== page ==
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‘Korea was crucial for African democracy’

The use of United Nations authority during a post-election crisis in West Africa was described by media reports at the time as “bold” and “unprecedented.”

But an Ivorian government official who was actually there characterized the role that the Korean diplomat leading that U.N. Operation in Cote d’Ivoire played in safeguarding democracy there as “instrumental” and “indispensable.”

“The international community gave massive support to the democratic transition in Cote d’Ivoire, and two diplomats in particular played a crucial role: (U.N. Secretary General) Ban Ki-moon and Choi Young-jin,” said Guillaume Kigbafori Soro, the president of Cote d’Ivoire’s National Assembly, on Friday.
Guillaume Kigbafori Soro, the president of Cote d’Ivoire’s National Assembly, gestures during an interview with The Korea herald in Seoul, Friday.
Guillaume Kigbafori Soro, the president of Cote d’Ivoire’s National Assembly, gestures during an interview with The Korea herald in Seoul, Friday.

Choi was handed a mandate by Ban as the Special Representative of the Secretary-General for Cote d’Ivoire to certify the election and make sure the democratically elected president took office.

“I can say on behalf of the people of Cote d’Ivoire that we appreciate this fact very much,” he said during an interview at a hotel in Seoul.

Choi Young-jin led the U.N. Operation in Cote d’Ivoire to bolster democratic elections that voted Laurent Gbagbo out of office in late 2010.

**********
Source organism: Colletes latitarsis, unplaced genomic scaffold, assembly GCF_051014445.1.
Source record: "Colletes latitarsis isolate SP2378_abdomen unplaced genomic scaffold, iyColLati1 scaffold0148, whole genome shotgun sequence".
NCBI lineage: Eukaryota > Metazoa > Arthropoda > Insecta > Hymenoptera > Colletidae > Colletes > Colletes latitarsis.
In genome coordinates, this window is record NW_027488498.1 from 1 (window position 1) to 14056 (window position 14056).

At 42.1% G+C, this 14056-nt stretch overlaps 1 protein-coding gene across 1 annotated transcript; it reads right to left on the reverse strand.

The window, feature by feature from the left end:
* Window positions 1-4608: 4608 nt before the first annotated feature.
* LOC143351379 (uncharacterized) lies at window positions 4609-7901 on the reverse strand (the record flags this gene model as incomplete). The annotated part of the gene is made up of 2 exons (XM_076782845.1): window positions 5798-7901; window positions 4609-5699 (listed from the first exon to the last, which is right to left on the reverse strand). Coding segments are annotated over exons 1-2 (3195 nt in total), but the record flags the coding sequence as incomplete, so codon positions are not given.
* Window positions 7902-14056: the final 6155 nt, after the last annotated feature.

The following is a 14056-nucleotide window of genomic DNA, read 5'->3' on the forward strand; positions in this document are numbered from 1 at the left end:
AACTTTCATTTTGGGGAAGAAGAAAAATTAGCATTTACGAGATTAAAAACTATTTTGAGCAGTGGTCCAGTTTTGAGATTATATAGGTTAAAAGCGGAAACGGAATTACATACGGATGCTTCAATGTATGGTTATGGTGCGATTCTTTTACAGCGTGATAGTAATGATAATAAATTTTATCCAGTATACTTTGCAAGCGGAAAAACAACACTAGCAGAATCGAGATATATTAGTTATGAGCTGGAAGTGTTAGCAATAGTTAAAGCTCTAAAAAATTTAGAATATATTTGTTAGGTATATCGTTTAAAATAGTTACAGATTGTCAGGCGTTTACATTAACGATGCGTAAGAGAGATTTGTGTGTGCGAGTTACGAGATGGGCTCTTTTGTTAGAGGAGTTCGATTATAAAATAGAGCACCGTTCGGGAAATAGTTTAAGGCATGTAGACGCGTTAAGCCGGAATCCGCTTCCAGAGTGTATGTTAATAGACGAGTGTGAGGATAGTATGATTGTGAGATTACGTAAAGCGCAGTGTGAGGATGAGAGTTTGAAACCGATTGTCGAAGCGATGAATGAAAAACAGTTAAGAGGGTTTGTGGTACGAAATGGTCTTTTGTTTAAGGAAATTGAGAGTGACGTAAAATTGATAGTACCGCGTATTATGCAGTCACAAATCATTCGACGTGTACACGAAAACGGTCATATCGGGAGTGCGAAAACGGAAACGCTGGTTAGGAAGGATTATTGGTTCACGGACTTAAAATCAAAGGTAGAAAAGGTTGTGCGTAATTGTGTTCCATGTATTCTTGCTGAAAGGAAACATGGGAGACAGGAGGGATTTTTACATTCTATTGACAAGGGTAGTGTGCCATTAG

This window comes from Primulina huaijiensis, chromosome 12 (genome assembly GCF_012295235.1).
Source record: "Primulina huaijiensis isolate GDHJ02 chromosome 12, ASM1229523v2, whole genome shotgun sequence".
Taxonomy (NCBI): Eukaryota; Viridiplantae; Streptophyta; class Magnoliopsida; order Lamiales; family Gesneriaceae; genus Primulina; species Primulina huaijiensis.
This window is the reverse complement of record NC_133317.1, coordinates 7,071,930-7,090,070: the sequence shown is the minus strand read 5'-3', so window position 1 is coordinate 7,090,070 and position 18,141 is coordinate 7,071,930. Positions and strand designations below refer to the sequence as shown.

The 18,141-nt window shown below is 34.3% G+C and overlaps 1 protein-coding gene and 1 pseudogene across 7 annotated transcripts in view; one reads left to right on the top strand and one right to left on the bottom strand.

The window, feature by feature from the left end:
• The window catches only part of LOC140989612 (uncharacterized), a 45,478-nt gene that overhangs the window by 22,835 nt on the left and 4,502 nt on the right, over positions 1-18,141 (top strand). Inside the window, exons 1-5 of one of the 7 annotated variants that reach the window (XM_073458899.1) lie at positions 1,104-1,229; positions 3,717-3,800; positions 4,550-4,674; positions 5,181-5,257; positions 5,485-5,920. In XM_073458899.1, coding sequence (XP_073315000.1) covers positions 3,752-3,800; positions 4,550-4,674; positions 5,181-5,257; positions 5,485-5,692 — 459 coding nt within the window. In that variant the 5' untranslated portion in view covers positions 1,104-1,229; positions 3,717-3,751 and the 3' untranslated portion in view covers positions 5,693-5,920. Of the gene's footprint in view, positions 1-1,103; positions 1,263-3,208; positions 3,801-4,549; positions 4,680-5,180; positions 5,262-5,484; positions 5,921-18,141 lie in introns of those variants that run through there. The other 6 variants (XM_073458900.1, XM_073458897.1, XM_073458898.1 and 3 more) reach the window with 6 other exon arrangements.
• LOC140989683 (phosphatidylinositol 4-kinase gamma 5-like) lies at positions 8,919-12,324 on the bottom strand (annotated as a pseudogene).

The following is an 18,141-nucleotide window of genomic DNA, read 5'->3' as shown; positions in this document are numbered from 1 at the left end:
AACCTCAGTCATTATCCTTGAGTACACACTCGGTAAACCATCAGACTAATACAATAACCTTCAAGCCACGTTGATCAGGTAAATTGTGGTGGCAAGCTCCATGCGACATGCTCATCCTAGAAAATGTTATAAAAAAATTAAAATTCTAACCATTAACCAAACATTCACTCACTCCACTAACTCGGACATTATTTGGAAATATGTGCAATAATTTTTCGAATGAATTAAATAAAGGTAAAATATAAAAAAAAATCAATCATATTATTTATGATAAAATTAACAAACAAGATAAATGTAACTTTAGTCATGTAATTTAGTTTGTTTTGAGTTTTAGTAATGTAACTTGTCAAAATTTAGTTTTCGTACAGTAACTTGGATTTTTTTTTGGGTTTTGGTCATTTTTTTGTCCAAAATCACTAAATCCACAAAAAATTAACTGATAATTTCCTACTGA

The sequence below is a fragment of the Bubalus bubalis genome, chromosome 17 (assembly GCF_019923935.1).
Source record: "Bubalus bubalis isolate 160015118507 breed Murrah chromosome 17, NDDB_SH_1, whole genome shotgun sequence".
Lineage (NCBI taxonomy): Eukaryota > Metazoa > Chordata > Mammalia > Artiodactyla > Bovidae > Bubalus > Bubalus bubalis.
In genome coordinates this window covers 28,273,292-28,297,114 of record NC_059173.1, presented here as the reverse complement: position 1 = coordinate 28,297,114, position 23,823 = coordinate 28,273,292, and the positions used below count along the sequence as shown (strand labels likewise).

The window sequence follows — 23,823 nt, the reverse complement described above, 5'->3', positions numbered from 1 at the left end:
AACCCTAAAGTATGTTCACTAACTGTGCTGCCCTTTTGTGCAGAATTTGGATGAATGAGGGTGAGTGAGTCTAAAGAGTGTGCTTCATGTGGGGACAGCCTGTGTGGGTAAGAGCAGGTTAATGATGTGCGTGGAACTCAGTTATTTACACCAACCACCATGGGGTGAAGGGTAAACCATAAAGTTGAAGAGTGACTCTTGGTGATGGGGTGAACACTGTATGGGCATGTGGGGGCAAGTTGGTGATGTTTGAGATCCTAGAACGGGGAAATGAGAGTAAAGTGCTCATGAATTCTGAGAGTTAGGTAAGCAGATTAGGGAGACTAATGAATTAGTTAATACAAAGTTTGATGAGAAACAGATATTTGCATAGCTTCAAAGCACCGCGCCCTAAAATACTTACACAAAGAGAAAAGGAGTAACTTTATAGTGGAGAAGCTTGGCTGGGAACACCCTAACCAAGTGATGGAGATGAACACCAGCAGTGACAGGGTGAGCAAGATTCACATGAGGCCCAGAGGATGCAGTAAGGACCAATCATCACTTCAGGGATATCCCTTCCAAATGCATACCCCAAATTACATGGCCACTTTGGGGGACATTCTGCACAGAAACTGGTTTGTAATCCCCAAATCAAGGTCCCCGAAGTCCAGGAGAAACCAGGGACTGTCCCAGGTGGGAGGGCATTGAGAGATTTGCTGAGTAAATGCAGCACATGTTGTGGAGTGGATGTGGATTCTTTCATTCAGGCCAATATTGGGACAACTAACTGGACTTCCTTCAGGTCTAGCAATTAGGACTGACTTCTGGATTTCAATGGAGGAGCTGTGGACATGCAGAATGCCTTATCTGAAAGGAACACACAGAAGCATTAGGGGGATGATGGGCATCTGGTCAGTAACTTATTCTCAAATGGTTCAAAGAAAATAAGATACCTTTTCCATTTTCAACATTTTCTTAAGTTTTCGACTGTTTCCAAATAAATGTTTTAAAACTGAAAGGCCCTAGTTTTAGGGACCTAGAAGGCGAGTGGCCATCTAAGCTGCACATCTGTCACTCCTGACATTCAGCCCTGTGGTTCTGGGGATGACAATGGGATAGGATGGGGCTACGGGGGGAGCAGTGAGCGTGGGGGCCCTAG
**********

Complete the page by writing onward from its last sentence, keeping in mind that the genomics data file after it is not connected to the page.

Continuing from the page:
Choi’s certification was a first for the U.N. and the operation he led was considered pivotal in bolstering then President-Elect Alassane Ouattara during the ensuing post-electoral crisis that lasted for months from late 2010 to early 2011.

Choi led the U.N. operation into taking military operations using armored helicopter gunships to prevent embattled Gbagbo forces from continuing to harm civilian populations.

Gbagbo forces even laid siege to the U.N. operation’s headquarters in Abidjan.

“When Cote d’Ivoire faced trouble linked to the electoral process, two important personalities of the United Nations ― two who are also Korean diplomats ― played a indispensable role in supporting democracy,” Soro said.

Air-strikes carried out by the U.N. with the aim of protecting the civilian populations were the first ever in the history of U.N. peacekeeping. Those air strikes brought the Ivorian post-election crisis to a decisive conclusion and bolstered the democratically elected Ouattara.

Soro said he had to visit Korea because of the role played by Korean Foreign Service officers in securing democracy in the months after the November 2010 presidential election, and what he described as the country’s amazing rags-to riches development story. “I had to see the country for myself with my own eyes.”

Soro was in East Asia at the invitation of the Japanese legislature. He arrived in Tokyo on March 22 on a five-day trip and came to Seoul March 27 on what Soro described as a “private trip” staying here for nearly two weeks, meeting with an assortment of corporate VIPs and government officials including Prime Minister Chung Hong-won. He returned to Cote d’Ivoire’s capital city of Abidjan on Sunday.

By Philip Iglauer (ephilip2011@heraldcorp.com)
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